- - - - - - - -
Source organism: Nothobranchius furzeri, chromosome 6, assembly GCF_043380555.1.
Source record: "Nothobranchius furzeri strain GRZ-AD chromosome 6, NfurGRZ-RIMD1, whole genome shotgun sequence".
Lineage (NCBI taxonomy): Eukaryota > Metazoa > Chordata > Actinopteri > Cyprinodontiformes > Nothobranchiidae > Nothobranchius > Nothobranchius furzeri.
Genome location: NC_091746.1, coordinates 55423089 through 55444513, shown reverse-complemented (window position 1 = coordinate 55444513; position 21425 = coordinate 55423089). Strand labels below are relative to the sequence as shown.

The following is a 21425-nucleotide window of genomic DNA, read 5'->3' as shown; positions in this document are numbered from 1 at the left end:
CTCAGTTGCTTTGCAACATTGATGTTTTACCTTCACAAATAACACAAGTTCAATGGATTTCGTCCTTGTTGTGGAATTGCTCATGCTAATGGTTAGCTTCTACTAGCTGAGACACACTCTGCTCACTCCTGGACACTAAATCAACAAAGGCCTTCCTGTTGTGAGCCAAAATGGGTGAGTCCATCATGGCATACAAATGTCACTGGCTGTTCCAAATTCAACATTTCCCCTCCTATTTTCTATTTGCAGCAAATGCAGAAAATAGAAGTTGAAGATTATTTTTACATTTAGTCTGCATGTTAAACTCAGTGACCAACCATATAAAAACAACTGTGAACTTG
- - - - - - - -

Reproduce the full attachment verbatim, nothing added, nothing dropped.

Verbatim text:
Source organism: Nothobranchius furzeri, chromosome 6, assembly GCF_043380555.1.
Source record: "Nothobranchius furzeri strain GRZ-AD chromosome 6, NfurGRZ-RIMD1, whole genome shotgun sequence".
Lineage (NCBI taxonomy): Eukaryota > Metazoa > Chordata > Actinopteri > Cyprinodontiformes > Nothobranchiidae > Nothobranchius > Nothobranchius furzeri.
Genome location: NC_091746.1, coordinates 55423089 through 55444513, shown reverse-complemented (window position 1 = coordinate 55444513; position 21425 = coordinate 55423089). Strand labels below are relative to the sequence as shown.

The following is a 21425-nucleotide window of genomic DNA, read 5'->3' as shown; positions in this document are numbered from 1 at the left end:
CTCAGTTGCTTTGCAACATTGATGTTTTACCTTCACAAATAACACAAGTTCAATGGATTTCGTCCTTGTTGTGGAATTGCTCATGCTAATGGTTAGCTTCTACTAGCTGAGACACACTCTGCTCACTCCTGGACACTAAATCAACAAAGGCCTTCCTGTTGTGAGCCAAAATGGGTGAGTCCATCATGGCATACAAATGTCACTGGCTGTTCCAAATTCAACATTTCCCCTCCTATTTTCTATTTGCAGCAAATGCAGAAAATAGAAGTTGAAGATTATTTTTACATTTAGTCTGCATGTTAAACTCAGTGACCAACCATATAAAAACAACTGTGAACTTG